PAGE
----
Klopper drops defamation suit for ‘Give that man a Bells’ quip

After defendant requests documents that would become accessible to the public if he complied.
Hans Klopper, former business rescue practitioner of the Highveld Syndication companies. Image: BDO website

Hans Klopper, head of international accounting firm BDO’s business restructuring division, has withdrawn a defamation suit against an individual who endorsed a Facebook post related to his conduct as business rescue practitioner of the Highveld Syndication (HS) companies.

The case stems back to 2017 when Klopper sued three individuals for defamation and claimed R2.5 million in damages and future income loss. (Klopper has not withdrawn his cases against the other two individuals.)

At the time, Klopper was the business rescue practitioner of the failed HS companies, in which around 18 000 investors invested nearly R5 billion.

The peculiar case of the Picvest billions (Part 4) (Property transactions before HS companies being put into business rescue)
The peculiar case of the Picvest billions (Part 5) (Disposal of properties contradicts the intent of the business rescue plan)
The peculiar case of the Picvest billions (Part 6) (The sale of 31 ‘Orthotouch Properties’ to Accelerate)

There was significant unhappiness among investors about the process and related developments, which triggered several legal challenges.

One of these challenges came from the Highveld Syndication Action Group (HSAG), which instituted an application for a class action.

Read: Georgiou faces class action

Facebook posts

Klopper was unhappy with communication between two parties and a post on the HSAG Facebook page. Pine Pienaar, a former broker and representative of around 40 HS investors, had written to HS investor Sunette du Plessis, who then posted Pienaar’s WhatsApp message on the HSAG Facebook page.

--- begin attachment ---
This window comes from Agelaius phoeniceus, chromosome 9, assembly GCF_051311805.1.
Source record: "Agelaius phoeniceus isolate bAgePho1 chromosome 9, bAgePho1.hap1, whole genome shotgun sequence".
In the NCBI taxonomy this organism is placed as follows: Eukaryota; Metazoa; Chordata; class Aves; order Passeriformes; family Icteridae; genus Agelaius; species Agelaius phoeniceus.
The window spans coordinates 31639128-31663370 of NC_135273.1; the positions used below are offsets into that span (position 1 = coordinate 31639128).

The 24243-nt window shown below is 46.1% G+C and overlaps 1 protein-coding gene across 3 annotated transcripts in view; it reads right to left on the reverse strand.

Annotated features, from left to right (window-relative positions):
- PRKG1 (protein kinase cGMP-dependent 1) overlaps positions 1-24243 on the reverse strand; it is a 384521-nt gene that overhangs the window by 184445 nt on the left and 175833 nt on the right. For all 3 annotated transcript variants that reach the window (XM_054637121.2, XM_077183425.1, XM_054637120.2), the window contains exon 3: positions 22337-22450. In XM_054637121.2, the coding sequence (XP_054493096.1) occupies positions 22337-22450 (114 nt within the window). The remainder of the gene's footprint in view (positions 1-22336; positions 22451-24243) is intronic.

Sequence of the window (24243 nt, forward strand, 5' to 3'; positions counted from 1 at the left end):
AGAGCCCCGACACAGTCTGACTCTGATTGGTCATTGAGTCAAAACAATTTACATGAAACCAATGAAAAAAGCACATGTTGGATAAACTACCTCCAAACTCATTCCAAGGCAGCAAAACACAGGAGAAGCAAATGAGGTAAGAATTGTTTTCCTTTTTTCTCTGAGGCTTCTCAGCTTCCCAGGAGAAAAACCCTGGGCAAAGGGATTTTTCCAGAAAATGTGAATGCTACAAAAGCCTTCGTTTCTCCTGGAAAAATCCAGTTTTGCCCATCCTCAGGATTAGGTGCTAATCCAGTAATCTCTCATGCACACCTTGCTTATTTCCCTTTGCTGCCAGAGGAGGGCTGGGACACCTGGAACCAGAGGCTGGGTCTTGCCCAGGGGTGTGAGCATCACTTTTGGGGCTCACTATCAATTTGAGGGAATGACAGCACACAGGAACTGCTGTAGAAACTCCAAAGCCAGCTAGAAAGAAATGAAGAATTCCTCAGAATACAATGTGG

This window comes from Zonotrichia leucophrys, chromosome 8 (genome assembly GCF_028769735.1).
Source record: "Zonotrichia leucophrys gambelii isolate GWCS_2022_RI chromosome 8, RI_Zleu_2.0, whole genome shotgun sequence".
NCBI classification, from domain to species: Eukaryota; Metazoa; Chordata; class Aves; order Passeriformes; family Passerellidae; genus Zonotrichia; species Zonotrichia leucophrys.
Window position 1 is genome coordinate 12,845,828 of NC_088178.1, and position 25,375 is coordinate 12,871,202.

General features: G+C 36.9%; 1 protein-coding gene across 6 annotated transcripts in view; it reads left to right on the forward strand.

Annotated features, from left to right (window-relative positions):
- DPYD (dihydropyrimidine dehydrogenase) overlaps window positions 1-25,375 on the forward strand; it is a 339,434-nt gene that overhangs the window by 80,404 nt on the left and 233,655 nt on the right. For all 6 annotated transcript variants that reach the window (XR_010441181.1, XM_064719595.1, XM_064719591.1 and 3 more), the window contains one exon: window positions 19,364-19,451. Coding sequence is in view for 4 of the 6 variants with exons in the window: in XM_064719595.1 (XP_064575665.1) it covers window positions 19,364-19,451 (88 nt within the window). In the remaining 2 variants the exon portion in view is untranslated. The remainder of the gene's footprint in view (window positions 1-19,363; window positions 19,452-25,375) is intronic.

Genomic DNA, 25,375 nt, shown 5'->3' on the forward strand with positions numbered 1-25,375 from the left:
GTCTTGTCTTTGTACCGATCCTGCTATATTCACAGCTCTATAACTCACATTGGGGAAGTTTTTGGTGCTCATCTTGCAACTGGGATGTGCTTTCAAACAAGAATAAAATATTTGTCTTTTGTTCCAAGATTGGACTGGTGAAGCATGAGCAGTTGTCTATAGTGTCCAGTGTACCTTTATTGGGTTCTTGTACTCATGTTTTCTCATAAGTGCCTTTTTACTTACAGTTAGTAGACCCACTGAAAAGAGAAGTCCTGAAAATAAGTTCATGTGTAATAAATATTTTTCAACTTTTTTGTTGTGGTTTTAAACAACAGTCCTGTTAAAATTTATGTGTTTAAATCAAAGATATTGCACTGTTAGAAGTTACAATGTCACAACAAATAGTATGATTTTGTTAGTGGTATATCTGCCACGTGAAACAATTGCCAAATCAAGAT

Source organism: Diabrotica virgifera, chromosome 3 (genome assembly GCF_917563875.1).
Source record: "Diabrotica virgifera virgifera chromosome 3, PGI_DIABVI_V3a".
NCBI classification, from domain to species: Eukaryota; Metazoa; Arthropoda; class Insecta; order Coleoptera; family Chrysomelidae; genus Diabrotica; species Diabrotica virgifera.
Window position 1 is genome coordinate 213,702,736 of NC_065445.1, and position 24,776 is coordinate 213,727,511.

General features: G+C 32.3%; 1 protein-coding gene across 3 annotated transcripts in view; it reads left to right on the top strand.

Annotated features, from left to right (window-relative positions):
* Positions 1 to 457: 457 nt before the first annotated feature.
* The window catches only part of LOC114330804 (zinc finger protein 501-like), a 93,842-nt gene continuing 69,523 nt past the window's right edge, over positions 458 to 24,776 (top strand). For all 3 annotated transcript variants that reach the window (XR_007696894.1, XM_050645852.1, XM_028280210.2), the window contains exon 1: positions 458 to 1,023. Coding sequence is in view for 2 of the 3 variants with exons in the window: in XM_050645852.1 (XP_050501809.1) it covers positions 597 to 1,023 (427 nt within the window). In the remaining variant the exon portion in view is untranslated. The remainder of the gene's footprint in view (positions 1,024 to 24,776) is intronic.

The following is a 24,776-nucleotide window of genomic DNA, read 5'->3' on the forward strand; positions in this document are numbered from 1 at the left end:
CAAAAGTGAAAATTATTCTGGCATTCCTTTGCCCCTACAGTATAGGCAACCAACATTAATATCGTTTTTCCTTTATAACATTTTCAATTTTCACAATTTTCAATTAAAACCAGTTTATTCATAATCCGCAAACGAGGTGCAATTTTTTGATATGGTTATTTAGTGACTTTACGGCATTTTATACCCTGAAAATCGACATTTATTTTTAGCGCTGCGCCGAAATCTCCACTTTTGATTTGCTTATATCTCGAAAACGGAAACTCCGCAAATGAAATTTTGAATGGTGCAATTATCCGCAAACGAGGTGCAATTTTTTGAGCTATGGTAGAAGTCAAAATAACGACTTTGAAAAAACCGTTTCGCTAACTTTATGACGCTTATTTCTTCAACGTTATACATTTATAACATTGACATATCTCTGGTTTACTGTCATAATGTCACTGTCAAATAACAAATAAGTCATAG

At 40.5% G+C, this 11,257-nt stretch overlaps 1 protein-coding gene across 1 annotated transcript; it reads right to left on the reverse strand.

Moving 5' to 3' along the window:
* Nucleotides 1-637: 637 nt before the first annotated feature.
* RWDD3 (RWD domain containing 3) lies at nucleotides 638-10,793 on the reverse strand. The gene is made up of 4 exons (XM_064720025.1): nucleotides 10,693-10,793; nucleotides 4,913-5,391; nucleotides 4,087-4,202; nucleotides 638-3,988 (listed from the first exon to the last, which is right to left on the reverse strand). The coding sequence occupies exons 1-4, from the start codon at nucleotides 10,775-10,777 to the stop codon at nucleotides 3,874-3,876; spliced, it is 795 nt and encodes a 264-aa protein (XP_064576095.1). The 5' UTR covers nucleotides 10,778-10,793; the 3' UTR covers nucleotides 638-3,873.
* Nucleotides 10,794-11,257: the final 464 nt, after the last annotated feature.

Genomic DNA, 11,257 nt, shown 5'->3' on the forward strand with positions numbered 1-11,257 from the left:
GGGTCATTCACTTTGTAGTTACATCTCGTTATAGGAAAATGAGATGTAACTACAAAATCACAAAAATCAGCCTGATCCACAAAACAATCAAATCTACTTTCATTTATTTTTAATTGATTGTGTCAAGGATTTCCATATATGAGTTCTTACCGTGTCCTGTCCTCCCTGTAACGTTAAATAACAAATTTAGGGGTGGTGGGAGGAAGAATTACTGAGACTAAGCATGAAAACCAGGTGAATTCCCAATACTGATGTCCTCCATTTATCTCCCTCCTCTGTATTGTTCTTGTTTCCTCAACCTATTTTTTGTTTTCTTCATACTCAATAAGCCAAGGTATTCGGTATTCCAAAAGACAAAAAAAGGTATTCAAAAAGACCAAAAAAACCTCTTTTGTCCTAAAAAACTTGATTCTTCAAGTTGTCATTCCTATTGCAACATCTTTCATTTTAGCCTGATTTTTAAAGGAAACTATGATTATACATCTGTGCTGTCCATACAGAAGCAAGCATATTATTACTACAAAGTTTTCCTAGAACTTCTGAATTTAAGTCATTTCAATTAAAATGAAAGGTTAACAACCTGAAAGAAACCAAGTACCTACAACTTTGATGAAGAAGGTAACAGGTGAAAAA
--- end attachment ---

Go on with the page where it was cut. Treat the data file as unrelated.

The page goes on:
Klopper took offence to the following extracts from the post (translated from Afrikaans):

“Everyone knows about the influence that Jacob Zuma and the Gupta’s trickery had on the state capture of the RSA … You can just as well replace the names of Zuma and the Guptas with [former property magnate] Nic Georgiou, Hans Klopper and the ‘role-players’ of Orthotouch … Orthotouch was registered as a company in 2010 with the only goal of channelling the Highveld Syndication companies and other fraud through Orthotouch …

“That is why Nic Georgiou, Hans Klopper, the attorneys, the directors of the HS Syndications, all [27 of them] should be charged with fraud in the class action court documents.

“It is really another matter to get them before a court, but [HSAG attorney] Jacques Theron and his advocates are trying their level best to have them face justice.”

Klopper sued Pienaar for writing the WhatsApp message, and Du Plessis for posting it on Facebook.

These two cases still stand.

Cora van der Merwe

Klopper also sued Cora van der Merwe, who liked the post and posted the following response (translated from Afrikaans):

“Pine hits the nail on its head! Give that man a Bells”.

At the time, Van der Merwe was a legal cost consultant who worked on the bills of cost relating to the recovery of monies from Orthotouch and Georgiou.

Defamation and patrimonial loss

In his summons, Klopper claims that Pienaar and Van der Merwe’s posts were “wrongful and defamatory of the plaintiff in that they were intended and were understood by the readers of the Facebook page that the plaintiff is dishonest, party to fraud and charged with fraud”.

Klopper says he is an attorney and a business restructuring professional with 34 years’ experience, and that his “reputation is fundamental to the conduct of his business”.